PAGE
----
The Brexit Clock Ticks for Stocks: European Equity Pre-Market
(Bloomberg) -- Euro Stoxx 50 futures are slightly up. Strong gains on Wall Street yesterday, with investors shrugging off the latest headlines on the U.S.-China trade war. The VIX fell back to 12.8, and looking at the “fear gauge” chart, there isn’t much fear priced in.
It’s a different story in European markets, which keep underperforming. All eyes will be on the U.K. Prime Minister Theresa May’s meeting with European leaders in Austria today. Traders will be trying to gauge the likelihood and timing of a Brexit deal.
Any positive signal on that front could help stop the exodus from European equity funds. According to Bernstein strategists, investors have redeemed an additional $1.4 billion from European equity funds in the latest week -- a 26th week of selling in the past 27 weeks, with redemptions over that period adding up to $57 billion, more than reversing the $52 billion of net inflows enjoyed by European equities between early 2017 and March this year.
There are some positive signs emerging from the fixed income space, with the euro-area’s worst-performing government bonds now having the backing of the world’s biggest money manager: BlackRock. It has switched to a long position on Italy from a neutral stance, citing increasing optimism the nation’s politics is moving “toward a much more reasonable outcome.” As for emerging markets, Goldman Sachs AM has started to buy Turkish and Argentinian government debt after the recent rout in both markets.
On a sector level, European car registrations skyrocketed in August with deliveries of new passenger cars jumping 30 percent. This could help fuel a nascent recovery in the auto sector, one of the most hit by the trade tensions. Mining could also gain ground as base metals rise, with investors looking past the latest trade salvos from Washington and Beijing to a pickup in Chinese demand.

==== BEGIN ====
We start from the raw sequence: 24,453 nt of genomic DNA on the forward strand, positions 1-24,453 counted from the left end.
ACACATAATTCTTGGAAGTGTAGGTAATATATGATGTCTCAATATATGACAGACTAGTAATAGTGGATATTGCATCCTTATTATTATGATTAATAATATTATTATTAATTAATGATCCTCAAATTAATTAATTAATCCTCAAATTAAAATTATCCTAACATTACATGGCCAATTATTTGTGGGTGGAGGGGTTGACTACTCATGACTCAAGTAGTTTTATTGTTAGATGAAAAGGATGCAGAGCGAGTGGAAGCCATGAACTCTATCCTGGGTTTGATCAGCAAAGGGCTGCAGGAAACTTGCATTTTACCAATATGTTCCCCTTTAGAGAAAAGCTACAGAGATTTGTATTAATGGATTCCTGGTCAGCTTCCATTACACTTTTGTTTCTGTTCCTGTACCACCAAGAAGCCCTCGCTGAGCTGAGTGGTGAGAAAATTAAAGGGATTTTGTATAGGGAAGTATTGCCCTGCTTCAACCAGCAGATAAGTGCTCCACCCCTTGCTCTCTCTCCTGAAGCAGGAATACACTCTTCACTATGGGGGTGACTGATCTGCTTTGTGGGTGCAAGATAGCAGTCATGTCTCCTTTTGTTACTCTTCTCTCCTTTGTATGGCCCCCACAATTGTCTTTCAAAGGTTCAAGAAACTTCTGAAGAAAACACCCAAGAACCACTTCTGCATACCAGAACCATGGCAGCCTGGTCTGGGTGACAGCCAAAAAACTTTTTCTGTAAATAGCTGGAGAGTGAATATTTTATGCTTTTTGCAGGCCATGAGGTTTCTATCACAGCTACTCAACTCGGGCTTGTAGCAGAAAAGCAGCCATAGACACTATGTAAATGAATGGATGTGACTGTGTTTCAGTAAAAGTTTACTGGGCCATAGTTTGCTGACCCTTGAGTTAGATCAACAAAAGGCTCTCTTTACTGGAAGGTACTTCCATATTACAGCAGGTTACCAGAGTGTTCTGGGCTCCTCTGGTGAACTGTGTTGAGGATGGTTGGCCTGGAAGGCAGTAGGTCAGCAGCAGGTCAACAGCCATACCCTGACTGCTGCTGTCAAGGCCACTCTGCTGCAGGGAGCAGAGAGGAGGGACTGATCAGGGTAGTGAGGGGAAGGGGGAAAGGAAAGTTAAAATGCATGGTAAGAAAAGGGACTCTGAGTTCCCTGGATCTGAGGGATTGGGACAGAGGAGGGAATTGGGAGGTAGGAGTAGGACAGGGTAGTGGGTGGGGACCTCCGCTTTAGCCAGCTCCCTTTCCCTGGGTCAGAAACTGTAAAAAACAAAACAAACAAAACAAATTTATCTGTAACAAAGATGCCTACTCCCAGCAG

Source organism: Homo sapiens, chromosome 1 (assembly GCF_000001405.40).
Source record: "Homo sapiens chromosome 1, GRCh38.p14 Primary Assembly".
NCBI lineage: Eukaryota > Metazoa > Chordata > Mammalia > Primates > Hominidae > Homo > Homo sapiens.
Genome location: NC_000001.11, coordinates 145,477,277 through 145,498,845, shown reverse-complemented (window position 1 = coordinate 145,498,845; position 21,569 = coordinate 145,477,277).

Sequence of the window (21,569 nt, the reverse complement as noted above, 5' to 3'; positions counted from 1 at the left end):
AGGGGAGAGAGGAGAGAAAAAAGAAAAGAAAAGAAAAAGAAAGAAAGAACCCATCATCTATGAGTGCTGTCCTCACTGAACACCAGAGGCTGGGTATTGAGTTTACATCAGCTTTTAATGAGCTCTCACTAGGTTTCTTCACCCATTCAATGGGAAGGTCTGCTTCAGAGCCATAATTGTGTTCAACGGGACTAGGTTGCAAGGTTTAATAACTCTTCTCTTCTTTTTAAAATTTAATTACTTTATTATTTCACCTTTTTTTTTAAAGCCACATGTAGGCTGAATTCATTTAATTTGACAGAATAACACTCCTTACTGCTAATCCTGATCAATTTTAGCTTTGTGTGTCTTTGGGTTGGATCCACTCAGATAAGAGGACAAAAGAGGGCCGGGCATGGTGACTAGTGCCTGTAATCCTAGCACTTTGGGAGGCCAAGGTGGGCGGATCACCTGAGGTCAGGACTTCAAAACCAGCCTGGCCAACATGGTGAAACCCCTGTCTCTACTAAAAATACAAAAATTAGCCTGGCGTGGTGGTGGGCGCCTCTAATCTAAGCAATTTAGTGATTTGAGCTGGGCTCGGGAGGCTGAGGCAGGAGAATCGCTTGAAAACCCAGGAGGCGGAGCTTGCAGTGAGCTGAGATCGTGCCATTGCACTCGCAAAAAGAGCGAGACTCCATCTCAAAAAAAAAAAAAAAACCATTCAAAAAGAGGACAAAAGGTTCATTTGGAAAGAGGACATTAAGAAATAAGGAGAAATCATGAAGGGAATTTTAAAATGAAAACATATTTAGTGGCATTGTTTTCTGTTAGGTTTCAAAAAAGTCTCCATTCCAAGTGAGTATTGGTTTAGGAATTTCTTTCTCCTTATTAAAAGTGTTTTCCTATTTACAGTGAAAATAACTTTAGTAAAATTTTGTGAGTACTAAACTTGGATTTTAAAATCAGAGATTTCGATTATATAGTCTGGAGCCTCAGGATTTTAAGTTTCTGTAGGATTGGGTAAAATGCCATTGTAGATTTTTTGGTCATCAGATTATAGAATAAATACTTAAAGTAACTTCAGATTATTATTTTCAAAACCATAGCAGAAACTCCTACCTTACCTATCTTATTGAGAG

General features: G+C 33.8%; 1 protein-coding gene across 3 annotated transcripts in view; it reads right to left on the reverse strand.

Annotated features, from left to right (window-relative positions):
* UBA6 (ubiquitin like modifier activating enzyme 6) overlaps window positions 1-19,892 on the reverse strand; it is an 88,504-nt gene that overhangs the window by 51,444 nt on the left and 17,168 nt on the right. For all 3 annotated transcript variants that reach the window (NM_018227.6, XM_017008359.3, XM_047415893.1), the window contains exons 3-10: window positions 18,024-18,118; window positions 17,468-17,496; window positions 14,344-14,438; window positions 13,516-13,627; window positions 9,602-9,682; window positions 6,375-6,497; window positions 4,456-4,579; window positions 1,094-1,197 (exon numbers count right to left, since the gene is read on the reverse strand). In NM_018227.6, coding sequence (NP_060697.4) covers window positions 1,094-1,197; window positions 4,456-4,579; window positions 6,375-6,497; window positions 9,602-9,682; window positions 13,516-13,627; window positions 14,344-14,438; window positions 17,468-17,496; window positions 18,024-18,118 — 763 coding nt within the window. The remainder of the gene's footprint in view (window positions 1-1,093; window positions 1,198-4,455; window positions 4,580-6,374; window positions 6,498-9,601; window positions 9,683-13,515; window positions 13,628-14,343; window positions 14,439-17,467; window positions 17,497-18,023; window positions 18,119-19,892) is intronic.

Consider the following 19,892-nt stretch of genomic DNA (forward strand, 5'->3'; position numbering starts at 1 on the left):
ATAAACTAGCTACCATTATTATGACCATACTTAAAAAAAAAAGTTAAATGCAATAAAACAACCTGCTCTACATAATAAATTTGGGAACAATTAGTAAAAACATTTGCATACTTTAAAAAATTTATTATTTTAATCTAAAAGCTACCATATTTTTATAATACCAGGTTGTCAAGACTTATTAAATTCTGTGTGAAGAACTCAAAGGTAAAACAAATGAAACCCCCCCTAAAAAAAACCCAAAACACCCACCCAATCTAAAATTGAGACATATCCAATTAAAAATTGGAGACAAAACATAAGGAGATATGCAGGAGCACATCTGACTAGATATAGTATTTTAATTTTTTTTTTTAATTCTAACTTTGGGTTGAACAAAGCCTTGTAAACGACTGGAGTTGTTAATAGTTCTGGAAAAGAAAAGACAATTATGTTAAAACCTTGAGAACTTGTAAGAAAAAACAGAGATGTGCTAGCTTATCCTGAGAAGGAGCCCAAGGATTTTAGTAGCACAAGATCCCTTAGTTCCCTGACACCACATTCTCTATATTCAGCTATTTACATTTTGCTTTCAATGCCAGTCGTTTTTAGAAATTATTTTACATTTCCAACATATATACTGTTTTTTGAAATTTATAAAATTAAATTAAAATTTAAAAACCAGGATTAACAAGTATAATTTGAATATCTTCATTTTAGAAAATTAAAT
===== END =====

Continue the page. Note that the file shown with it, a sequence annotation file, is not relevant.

- “Despite trade headwinds, our asset allocation remains overweight equities vs. fixed income, with an increasing contrarian tilt towards emerging markets, value and non-USD assets,” JPMorgan strategists including Marko Kolanovic write in a note. “The main premise is that the global growth cycle is intact, and the divergence between U.S. and international fundamentals, investor sentiment and asset performance reached extremes.”
NOTES FROM THE SELL SIDE:
- Commerzbank shares have de-rated but could benefit from the fact that a potential takeover by Deutsche Bank now looks more likely, RBC analyst Anke Reingen writes in a note upgrading co. to outperform speculative risk from sector perform.
- Prysmian’s 2Q results beat both JPMorgan and market expectations and the submarine market may be reaching an inflection point, JPMorgan analyst Akash Gupta writes in a note.
- Iliad PT cut 19% to EU105 by Morgan Stanley in note, the second-lowest among analysts tracked by Bloomberg, as broker sees scope for French wireless revenue growth to turn negative in the next quarter and with 2020 guidance still viewed as “very optimistic.”
©2018 Bloomberg L.P.